|Beiter and Sons' Farm||
The “Ides of March” are upon us. We have goats freshening in the barn producing seven babies to date (3 doelings, 4 bucklings). I relocated our bucks to their shed and pasture by the creek to allow my does to freshen in peace and to prevent that “buck smell” from being present during milking. Our chicks will be arriving next month and we will raise these organically from day one. Hemlock, spruce, and elderberry saplings will be planted this spring, while our laying hens will be turned onto pasture soon.
I’m writing a Nutrient Management Plan currently that will address the manure concerns on our farm. The plan includes composting our manure and bedding material to a near soil quality before spreading it onto our pasture. We have minimal manure management concerns due to the solid nature of goat and chicken manure. Any manure that isn’t directly dropped onto our permanent pasture is mixed with bedding material and then piled and composted for a year before we turn it to increase aeration. Once it has been turned we then allow more time to pass before it turns into soil. We then load it onto the trailer and spread onto our pasture.
This summer we plan to create walkways for our livestock to tread on when leading them to pasture everyday. Gravel will be delivered to create these paths, and we will clean up the milking parlor and barn entrances by constructing adequate drainage. We only have small distances to lay these paths, about 200 feet total. Therefore, our summer will entail a greater effort in milking a larger herd and making dairy products, rather than improve our farm’s infrastructure. My goal in the next two years is to learn how to perfect my yogurt and cheese recipes before contemplating moving forward with a potential cheese making business.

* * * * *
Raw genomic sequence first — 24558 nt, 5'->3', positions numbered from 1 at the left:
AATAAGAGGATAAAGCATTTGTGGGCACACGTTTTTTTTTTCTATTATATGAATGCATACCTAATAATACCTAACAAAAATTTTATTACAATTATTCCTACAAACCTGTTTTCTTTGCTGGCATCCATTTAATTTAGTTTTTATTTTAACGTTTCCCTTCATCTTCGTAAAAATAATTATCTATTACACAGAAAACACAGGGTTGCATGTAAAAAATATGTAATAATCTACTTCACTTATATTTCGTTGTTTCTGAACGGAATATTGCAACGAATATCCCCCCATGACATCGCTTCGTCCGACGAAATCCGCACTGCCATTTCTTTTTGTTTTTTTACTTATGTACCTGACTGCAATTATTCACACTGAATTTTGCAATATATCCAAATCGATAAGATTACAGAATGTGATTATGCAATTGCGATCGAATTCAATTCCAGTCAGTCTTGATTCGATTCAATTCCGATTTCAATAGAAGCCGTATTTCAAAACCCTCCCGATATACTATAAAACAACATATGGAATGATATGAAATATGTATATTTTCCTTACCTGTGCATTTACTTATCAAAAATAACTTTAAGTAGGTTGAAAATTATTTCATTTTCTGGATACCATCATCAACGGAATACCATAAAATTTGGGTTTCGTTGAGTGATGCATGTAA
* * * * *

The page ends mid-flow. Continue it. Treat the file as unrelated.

Our farm is growing and slowly etching out a purpose in this world. This passed May (2010) we bought 60 chickens (unsexed) and were given three baby ducks. We raised the baby chicks in our 100 square foot shed with heat lamps for about eight weeks. Two “pasture pens” were built and used for our laying hens once they were old enough to be put outside at around eight weeks. Once the chicks were around 13 weeks we butchered all the roosters. At 13 weeks the roosters started practicing their calls early and we didn’t want to cause a Rooster Ruckus in the neighborhood.
Our baby ducks were raised in a utility sink indoors until they became too big to fit. Aidan and Reece had a great time feeding them, changing their water, and cleaning out the sink everyday. I would fill the sink once a day to give them their duckling bath. Right around the time our chicks were put in their “pasture pens” we were able to transfer the ducks to the chicken shed for the summer. The ducks were trained to walk a few yards to the Buffalo Creek, where they’d spend the day. At dinnertime, they walked back to the shed with a little help using a long 2x4 to guide them. I was able to find a permanent home for the ducks in the fall of 2010, because we weren’t able to keep them over the winter due to space constraints.
The summer of 2010 became hectic quick. At the end of June (2010) when 1.5 acres of permanent fencing was installed to allow our goats to graze rotationally. We then built and installed a solar powered, water system to pump creek water to all of our pastures using a gravity fed cistern. We also dug up our backyard to lay piping and installed two frost-free hydrants to address winter water concerns in our barn and shed. All of this work was completed by September of 2010, right on time for everyone to go back to school except Mom. I stayed home to milk the goats and practice making cheese and yogurt. I kept myself very busy selling eggs, doing chores, and working part time at a local horse farm in the fall of 2010.
Soon winter was upon us, and we had to buy and store our winter hay, move animals around, and prepare for my bi-lateral foot surgery that I was scheduled for two days after Christmas of 2010. The surgery went very well, I recovered sooner than I believed possible. During my six-week recovery, I was able to hunker down and fill out a lengthy application to have our farm “certified organic.” Believe me, I had my doubts whether foot surgery was possible while transitioning our farm to a “certified organic” operation in 2011. But in hindsight, I’m glad I did it now, rather than later. Our future will soon bring much excitement and haste that I couldn’t dream of scheduling elective surgery a year from now or even five years into the future.